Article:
J.G. Frazer (1854-1941): the Crucifixion as Purimspiel

posted Nov 12, 2012, 10:42 AM by Professor Katz   [ updated Nov 12, 2012, 10:46 AM ]

The Old Testament was merely another source of ethnographic data for J.G. Frazer, and he was not above making great leaps of logic on the basis of little hard exegetical evidence.  His discussion of the book of Esther and the Jewish holiday of Purim in the second edition of The Golden Bough, published in 1900, for example, is stunning in its wrong-headedness.  According to Frazer, the story is not that of Jews escaping mass murder in Persia, but rather yet another middle eastern holiday of misrule, of Babylonian origin, based on agricultural magic, and in its original form involving human sacrifice.  Purim, he argued, began as the rite which ratified the gods' approval for a king's rule for another year, a ritual which originally had involved ritual murder, but which at some point made use of a mock king instead.  This explanation also solved the meaning of the Passion narrative.  Frazer claimed that at Purim the Jews would stage a Passion play starring two prisoners who would play Haman (the mock king who is killed) and Mordecai (the true king who is enthroned).  Jesus, playing the part of Haman, was killed; Barabbas,  appearing as Mordecai, was spared: even his name has the ring of a role title.  Frazer thought his theory solved the question of whether the pattern of the dying/reviving god, common to the middle east, also existed in Palestine.  Most people thought not.  Frazer, on the other hand, argued that Jesus was included among the adherents of this motif, and was given the undesirable role of Haman in the first place because his revolutionary preaching had angered the wrong people.

Frazer's reinterpretation of Purim and the Book of Esther quite naturally did not go down well with either Christians or Jews.  He knew that himself, and warned his good friend the rabbinical scholar Solomon Schechter (1850-1915) that the second edition of his book would get him into trouble everywhere.  Reviews this time were far more negative, not only from Jews like Chief Rabbi Moses Gaster (1856-1939), but also from Andrew Lang (1844-1912), an important contemporary intellectual.  Indeed, Lang's review was so severe that when Frazer read it he had to quit writing and take a long holiday to recover from the blow.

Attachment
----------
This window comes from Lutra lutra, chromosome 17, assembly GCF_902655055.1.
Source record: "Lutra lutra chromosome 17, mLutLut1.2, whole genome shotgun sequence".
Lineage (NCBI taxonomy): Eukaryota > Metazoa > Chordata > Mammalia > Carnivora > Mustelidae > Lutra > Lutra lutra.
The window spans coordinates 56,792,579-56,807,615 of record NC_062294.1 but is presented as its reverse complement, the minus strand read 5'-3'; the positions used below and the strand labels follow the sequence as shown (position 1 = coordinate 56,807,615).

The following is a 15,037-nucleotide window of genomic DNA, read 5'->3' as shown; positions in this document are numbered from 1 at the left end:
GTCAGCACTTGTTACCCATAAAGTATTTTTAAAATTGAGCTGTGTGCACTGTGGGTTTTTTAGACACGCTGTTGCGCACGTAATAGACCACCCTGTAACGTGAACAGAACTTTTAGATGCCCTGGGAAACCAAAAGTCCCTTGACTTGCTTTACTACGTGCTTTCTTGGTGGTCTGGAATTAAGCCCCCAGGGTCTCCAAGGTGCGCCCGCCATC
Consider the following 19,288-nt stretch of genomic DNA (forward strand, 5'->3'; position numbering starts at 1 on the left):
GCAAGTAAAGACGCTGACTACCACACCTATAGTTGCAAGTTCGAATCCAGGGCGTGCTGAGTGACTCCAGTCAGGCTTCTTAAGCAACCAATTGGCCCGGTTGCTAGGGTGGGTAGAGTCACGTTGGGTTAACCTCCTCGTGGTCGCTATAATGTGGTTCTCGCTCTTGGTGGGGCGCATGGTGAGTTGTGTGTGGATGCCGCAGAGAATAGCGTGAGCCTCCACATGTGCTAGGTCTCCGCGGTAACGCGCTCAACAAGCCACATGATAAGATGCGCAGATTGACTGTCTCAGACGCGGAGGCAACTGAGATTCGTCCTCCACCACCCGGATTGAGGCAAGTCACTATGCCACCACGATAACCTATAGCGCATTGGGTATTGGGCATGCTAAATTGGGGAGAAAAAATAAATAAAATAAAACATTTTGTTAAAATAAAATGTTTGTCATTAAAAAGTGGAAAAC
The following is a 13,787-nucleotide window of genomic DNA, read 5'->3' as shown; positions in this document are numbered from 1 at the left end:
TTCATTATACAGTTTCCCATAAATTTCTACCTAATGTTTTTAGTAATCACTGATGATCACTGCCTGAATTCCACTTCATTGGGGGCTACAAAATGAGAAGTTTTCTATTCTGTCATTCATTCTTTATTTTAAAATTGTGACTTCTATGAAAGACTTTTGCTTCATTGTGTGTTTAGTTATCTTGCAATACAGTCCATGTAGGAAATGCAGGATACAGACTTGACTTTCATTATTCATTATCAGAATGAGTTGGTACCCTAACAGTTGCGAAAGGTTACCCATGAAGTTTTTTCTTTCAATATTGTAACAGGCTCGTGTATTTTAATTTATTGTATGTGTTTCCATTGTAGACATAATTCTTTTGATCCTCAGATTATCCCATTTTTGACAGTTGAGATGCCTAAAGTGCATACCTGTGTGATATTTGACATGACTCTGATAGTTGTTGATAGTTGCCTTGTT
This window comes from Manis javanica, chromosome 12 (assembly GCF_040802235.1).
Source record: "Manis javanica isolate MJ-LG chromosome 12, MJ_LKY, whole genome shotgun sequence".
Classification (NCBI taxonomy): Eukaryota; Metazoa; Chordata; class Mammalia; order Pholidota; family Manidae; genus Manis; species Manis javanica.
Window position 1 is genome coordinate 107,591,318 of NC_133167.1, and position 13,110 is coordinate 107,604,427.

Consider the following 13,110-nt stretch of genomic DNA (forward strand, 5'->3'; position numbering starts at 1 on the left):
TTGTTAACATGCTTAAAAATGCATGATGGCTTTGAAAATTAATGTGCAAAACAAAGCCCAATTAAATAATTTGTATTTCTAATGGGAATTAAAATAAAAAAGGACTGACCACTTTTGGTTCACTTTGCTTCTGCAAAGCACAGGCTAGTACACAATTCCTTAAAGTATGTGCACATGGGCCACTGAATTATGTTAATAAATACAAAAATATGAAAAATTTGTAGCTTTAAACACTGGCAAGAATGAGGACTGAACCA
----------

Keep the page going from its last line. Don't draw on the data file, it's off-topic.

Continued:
The third edition of The Golden Bough (1911-15) repaired much of the damage, and incorporated the development of his recent thinking, which was not nearly so anti-religious.  The first thing to go was his interpretation of Purim, especially the claim that Jesus was crucified while playing Haman in a Purimspiel.  Frazer's main point in this flight of fancy had been to show that the Palestinian Jews already had the motif of the dying and resurrected god, so it was easy for them to accept the story of Jesus when it crystallized.  Frazer also made it clear that he did not think that Jesus was a mythical figure, and even compares him with Muhammad.  Jesus fit in well with Frazer's notion of the great role that individuals had in history, in helping mankind make the inevitable progression from magic to religion and finally to science.  'Quite apart from the positive evidence of history and tradition,' he ruled, 'the origin of a great religious and moral reform is inexplicable without the personal existence of a great reformer.'  But since Frazer never threw anything out, he printed the Purim idea in an appendix, with some new information that he had since acquired.

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Professor Katz,
Nov 12, 2012, 10:42 AM
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Professor Katz,
Nov 12, 2012, 10:42 AM
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